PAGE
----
Throwing Bricks 

Spike Lee, off his game

Spike Lee, off his game

By even the most charitable critical standards, it’s been a horrible year thus far for African American cinema. Such creative monstrosities as The Players Club and Caught Up have been the norm. Even A-list celebrities like Jada Pinkett Smith and Eddie Murphy, who have the clout to stretch their talents, are churning out unambitious fare such as Woo and a remake of Doctor Doolittle. “I don’t want to sound like I’m the gatekeeper of black cinema,” Spike Lee observed recently in the Village Voice, “but c’mon. A lot of these films that are coming out are just bullshit.”

That’s certainly true, but their low quality has only raised expectations higher than usual for Lee’s 12th film, appropriately titled He Got Game. Not only does it mark the screen reunion of Lee and Denzel Washington—who previously starred in Lee’s erratic but intriguing Mo’ Better Blues and his spectacular Malcolm X—it marks a long-awaited exposé/overview of basketball by a director whose passion for the game is renowned.

Nevertheless, while He Got Game proves enjoyable, at times visually delightful, and boasts a wonderful soundtrack that ambitiously juxtaposes fresh hip-hop from Public Enemy with classical fare from Aaron Copland, it’s among Spike Lee’s least arresting and memorable ventures. It doesn’t have the intensity and thematic focus that made Do the Right Thing and Malcolm X modern classics.

He Got Game focuses on a week in the life of Jesus Shuttlesworth, supposedly the nation’s hottest high-school basketball prospect. Jesus, nicely played by Milwaukee Bucks guard Ray Allen in his acting debut, has to decide whether to take the instant riches available by going pro, or whether to opt for college. If he chooses school, he must also determine where he will matriculate—which is where his father, Jake, played by Washington, comes in.

Jake has been in prison nearly seven years, jailed for an accidental killing that tore the Shuttlesworth family apart. The son and father have been estranged ever since, but the warden offers Jake a chance for early release. All he must do is get his son to sign a letter of intent with the governor’s alma mater before the week is out. The remainder of the film covers the tense reunion between father and son, as the pressure mounts on Jesus to pick a school.

In the edgy confrontations between Jake and Jesus, Lee captures the conflict inherent in father-son relationships. But He Got Game works best depicting the ugly side of “big-time” college athletics, especially the overwhelming temptations of cash and flesh used to dazzle prospects. Sports agents, rival coaches, and potential teammates try to appeal to Jesus’ wallet, his family, his ego—even his libido. Not all these scenes are successful, however. Even though an orgy sequence with Jesus and some white groupies at a prospective college apparently has some basis in fact, Lee’s blatant handling is offensive and borderline racist.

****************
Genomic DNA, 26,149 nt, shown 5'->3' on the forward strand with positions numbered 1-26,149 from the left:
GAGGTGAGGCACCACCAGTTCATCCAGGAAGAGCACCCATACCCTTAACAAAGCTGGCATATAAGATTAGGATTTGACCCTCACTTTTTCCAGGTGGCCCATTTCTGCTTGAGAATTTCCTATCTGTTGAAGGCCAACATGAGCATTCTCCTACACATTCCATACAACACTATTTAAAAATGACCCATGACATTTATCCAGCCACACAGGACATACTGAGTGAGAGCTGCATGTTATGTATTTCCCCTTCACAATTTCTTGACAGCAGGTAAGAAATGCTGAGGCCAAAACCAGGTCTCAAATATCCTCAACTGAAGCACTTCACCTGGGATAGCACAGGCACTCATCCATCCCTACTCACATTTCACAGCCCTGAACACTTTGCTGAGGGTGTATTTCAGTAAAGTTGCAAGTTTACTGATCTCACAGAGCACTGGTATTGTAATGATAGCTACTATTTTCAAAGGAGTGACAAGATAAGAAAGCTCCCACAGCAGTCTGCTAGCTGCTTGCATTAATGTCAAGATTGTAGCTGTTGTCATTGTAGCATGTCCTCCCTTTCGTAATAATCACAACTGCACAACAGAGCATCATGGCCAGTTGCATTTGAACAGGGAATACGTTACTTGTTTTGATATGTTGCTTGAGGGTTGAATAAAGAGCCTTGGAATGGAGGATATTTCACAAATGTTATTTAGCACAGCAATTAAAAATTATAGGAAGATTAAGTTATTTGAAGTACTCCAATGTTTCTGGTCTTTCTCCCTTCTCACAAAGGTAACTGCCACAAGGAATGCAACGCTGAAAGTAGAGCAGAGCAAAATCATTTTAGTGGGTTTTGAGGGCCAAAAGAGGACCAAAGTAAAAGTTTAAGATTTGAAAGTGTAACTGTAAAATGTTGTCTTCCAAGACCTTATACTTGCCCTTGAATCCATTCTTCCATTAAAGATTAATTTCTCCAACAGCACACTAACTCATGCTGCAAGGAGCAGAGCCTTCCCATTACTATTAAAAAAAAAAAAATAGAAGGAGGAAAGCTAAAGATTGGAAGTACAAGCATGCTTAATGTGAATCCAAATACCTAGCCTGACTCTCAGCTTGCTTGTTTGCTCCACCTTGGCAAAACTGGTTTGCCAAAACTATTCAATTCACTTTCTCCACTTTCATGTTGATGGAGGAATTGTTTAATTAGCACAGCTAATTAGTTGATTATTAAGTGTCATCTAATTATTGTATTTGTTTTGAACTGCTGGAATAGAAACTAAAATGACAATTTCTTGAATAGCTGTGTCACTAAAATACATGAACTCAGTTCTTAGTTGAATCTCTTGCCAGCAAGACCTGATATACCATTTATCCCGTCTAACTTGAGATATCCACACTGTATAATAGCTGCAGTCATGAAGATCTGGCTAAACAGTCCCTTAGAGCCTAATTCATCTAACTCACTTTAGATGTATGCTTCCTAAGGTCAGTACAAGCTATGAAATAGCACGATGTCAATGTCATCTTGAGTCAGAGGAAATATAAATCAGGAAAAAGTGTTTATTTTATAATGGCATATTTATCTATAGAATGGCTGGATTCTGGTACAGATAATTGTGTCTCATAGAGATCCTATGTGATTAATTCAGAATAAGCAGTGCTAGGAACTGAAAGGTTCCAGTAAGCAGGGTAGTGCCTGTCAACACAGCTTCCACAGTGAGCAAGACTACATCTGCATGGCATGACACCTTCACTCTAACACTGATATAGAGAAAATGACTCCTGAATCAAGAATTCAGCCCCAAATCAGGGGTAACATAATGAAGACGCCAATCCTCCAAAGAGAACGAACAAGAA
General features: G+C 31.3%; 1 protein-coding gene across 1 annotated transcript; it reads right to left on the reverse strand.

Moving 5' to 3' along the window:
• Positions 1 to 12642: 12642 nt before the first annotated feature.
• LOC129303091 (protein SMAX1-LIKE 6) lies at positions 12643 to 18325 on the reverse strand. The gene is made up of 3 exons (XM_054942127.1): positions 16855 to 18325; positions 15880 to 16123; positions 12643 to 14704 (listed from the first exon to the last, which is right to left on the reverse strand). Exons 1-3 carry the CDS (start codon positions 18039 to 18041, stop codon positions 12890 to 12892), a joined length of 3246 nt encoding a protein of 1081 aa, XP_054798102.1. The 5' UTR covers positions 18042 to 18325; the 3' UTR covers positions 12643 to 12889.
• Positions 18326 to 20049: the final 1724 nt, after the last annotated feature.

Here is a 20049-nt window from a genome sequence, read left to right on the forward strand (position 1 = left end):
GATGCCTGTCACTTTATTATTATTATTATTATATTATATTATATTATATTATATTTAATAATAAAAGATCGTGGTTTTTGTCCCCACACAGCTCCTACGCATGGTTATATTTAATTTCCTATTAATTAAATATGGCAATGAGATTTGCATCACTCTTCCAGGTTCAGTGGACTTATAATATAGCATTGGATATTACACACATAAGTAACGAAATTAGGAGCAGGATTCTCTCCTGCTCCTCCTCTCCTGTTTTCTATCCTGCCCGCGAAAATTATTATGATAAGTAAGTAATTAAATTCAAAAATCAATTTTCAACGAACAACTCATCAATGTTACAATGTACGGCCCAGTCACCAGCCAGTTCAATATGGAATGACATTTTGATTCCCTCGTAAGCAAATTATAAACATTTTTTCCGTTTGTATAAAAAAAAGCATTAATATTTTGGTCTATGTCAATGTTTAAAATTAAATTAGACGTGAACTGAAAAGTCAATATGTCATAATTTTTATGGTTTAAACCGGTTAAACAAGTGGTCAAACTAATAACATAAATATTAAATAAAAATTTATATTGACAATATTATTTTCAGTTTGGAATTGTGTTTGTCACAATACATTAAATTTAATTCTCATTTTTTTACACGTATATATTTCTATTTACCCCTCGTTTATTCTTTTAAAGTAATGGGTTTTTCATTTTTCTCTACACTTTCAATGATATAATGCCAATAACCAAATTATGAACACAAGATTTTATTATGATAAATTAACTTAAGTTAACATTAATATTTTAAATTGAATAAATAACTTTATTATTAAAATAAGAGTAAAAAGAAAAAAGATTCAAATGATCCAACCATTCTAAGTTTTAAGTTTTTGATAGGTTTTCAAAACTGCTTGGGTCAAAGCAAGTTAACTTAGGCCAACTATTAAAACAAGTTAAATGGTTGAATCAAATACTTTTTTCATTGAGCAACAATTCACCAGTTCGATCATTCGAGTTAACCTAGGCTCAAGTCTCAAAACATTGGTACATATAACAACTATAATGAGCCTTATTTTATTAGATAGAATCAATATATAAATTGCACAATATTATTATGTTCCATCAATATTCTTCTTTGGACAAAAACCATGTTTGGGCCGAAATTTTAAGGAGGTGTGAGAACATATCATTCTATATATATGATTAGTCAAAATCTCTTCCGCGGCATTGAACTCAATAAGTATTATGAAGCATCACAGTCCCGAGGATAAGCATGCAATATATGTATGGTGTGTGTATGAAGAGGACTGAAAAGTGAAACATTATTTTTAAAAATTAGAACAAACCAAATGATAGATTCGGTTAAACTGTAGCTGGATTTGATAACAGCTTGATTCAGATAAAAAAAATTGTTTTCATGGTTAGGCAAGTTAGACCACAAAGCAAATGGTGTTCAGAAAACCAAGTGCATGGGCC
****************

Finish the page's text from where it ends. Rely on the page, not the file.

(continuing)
What He Got Game lacks, surprisingly, is a clear or compelling point of view toward the exploitation of athletes. Lee loves basketball so much he’s reluctant to condemn a process that has rewarded a handful of African Americans while turning several of the country’s finest academic institutions into pseudo minor leagues for the NBA. Lee doesn’t evaluate, either directly or by implication, the negative impact on the black community caused by years of overemphasis on athletic stardom over academic achievement. The presence of such coaching superstars as Georgetown’s John Thompson, Temple’s John Chaney, and Kansas’ Roy Williams—along with super-shill commentator Dick Vitale and not-so-subtle product placements from Nike et al.—attests to a tacit endorsement of a fundamentally flawed system.

While Lee’s past films have included prickly verbal debates on sensitive issues like color conflict among blacks or integration vs. nationalism, the discussions here of interracial sex and community conflict seem more like tacked-on asides. Indeed, the movie’s sole controversy comes from a subplot that contributes little to the film’s main theme: Jake’s fleeting affair with a white hooker (Milla Jovovich).

Actually, in this regard, Lee has shown more courage than many of his predecessors. Unlike the directors of The Pelican Brief and Virtuosity, Lee didn’t snip out love scenes between Washington and a white costar, causing some African American viewers to respond by booing loudly and cursing at the screen. Sadly, we’re still at a point in American cinematic history where there are so few African American male stars that black audiences are upset at seeing a community icon in bed with a white female, no matter the motivation or identity of the director.

Apart from Washington and Allen, He Got Game boasts many superior performances, among them Rosario Dawson as Jesus’ girlfriend, Bill Nunn as his greedy uncle, Jim Brown as a cynical parole officer, and Will Harper as Jake’s confidant, Booger. But the disappointing ending, like the movie, raises more questions than it resolves. Jesus’ decision comes out of nowhere, and the director’s personal feelings are uncharacteristically absent.

Despite flashes of Lee’s usual brilliance, He Got Game is ultimately a minor work from a director who has seldom failed to stir emotions. He Got Game won’t anger or incite audiences the way Jungle Fever or Do the Right Thing did: It lacks their fire and their urgent messages. That it’s still vastly preferable to the celluloid nonsense masquerading as African American film nowadays speaks volumes about the industry and the nation’s cultural priorities.

—Ron Wynn

Conucopia